Angel Otero, Splintered (2019), via Lehmann Maupin
Currently on view at Lehmann Maupin, artist Angel Otero’s Milagros, marks a new trajectory for the artist, a series of recent, large-scale tapestry-like oil paintings that hang entirely free from a stretcher bar and which twist and pull the notion of the composed canvas through a series of rigorous conceptual and formal exercises. Working with the history of painterly abstraction and the fusions of sculptural and painterly form that have wound through this history, the artist’s works draw on a mixture of collage and composition.
Angel Otero, Casting Light (2019), via Lehmann Maupin
Drawing much of his inspiration from the inherent qualities of oil paint, Otero uses collage and materiality as he explores the potential for abstraction to engage issues of identity as well as form, color, and line. Through a methodically innovative process, he paints figures and forms onto large sheets of glass, scrapes the partially dried oil paint from the surface, and then reassembles and often collages the “skins” into multi-layered compositions, creating a fusion of bodies and figures, identities and ideas united by a single shared picture plane. For this body of work, Otero has continued to elaborate on this practice, using his recent show at The Bronx Museum of the Arts as a jumping off point.
Angel Otero, Respira (to my dad) (2019), via Lehmann Maupin
Angel Otero, Sarcophagus (Eat the Meat and Spit Out the Bones) (2019), via Lehmann Maupin
The artist’s work here is based on a similar mode of fragmentation and recomposition, albeit using smaller, and more varied sizes, shape, and pigments in each of his parts and pieces. Years of saved and salvaged materials are arranged together here, compiling vast stretches of time and gesture through serpentine movements across the canvas, over its limits or even through strange loops of material that seem to replicate the brush stroke itself. These recent paintings also reference Otero’s personal history more directly. Red Milagro (2018), composed of pieces of past paintings, connects his process with the Milagro objects that fascinated him as a child. The small, metal Catholic charms affixed to sacred objects, which he eventually inherited as precious family heirlooms, are carried for protection or luck. By collecting and then collaging fragments of past work, Otero imbues each painting with a similar reverent display that pays homage to his familial tradition as well as his own history as a painter.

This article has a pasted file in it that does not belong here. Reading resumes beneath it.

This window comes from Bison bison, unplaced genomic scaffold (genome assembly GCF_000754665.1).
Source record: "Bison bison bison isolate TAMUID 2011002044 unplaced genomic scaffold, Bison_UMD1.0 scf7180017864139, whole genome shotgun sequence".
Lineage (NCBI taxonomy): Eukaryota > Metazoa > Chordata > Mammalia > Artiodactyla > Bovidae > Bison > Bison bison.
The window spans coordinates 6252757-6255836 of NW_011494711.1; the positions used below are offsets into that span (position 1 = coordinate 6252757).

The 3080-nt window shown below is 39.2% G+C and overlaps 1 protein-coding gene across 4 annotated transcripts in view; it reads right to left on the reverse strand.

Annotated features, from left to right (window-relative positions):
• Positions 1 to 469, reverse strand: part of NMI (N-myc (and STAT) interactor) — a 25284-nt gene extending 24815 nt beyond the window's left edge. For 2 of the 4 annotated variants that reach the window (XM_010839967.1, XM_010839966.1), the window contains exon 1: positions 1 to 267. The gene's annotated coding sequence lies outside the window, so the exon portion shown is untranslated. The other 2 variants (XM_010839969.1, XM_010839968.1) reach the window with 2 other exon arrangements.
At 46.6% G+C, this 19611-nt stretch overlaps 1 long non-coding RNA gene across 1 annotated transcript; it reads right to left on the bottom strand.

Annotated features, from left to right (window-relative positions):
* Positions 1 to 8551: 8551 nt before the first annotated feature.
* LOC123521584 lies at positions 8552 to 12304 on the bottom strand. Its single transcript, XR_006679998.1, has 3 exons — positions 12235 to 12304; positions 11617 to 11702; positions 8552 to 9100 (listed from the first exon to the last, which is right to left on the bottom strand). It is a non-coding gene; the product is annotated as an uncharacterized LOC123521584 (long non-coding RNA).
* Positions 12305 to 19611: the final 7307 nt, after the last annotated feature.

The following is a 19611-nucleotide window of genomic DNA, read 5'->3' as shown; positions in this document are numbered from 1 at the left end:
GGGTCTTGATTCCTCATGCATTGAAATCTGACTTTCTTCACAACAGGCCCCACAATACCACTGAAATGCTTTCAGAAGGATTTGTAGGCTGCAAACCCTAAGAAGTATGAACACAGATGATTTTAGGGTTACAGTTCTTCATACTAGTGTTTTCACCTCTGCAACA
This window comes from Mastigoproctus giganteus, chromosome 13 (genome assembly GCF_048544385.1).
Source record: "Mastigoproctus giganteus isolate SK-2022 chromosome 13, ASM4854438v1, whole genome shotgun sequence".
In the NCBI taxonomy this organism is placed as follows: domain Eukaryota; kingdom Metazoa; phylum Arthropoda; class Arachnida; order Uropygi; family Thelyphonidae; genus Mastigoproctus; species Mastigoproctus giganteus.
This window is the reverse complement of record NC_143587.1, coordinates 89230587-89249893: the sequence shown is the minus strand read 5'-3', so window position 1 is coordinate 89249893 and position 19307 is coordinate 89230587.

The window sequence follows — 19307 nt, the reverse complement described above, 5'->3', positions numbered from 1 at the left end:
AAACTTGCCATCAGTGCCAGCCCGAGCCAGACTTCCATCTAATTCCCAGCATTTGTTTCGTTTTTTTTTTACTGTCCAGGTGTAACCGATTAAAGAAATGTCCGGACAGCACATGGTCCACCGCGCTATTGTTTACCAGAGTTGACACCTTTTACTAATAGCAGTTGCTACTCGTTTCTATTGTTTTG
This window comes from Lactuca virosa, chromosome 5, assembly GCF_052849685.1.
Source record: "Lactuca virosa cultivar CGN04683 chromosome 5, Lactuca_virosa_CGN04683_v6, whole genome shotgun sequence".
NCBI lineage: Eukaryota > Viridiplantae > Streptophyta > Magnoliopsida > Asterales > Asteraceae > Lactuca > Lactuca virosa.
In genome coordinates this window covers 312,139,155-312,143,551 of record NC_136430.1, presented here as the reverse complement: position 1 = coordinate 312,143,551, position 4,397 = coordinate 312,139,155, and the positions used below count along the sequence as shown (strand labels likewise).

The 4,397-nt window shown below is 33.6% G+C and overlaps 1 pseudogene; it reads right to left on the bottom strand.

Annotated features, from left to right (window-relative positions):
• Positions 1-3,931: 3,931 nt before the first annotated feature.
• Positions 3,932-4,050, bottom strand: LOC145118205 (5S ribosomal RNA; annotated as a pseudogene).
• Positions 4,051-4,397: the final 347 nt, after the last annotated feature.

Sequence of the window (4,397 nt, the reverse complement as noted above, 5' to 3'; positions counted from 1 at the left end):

Angel Otero, Red Milagro (2018), via Lehmann Maupin
Through years of careful observation of the intricacies and structural tendencies of material, Otero has forged an individualistic process and style through the use of these paint skins, and the endeavor of combining or unifying distinct time periods together as a mode of reclamation or reinterpretation of memory. For Otero, a solution to expanding the genre of painting in contemporary art lies in an exploration of this transition between representation and abstraction, both using the weight of past time, and its constant reprisals, as a new way forward. In this way, the paint itself emerges as a crucial conceptual component, mobilizing ideas of chance, conveyance, and aesthetic vernacular, while the images and themes it visualizes become fragments or parts of a broader, shared history.
The show is on view through April 20th.
— D. Creahan
Angel Otero: Milagros at Lehmann Maupin [Exhibition Page]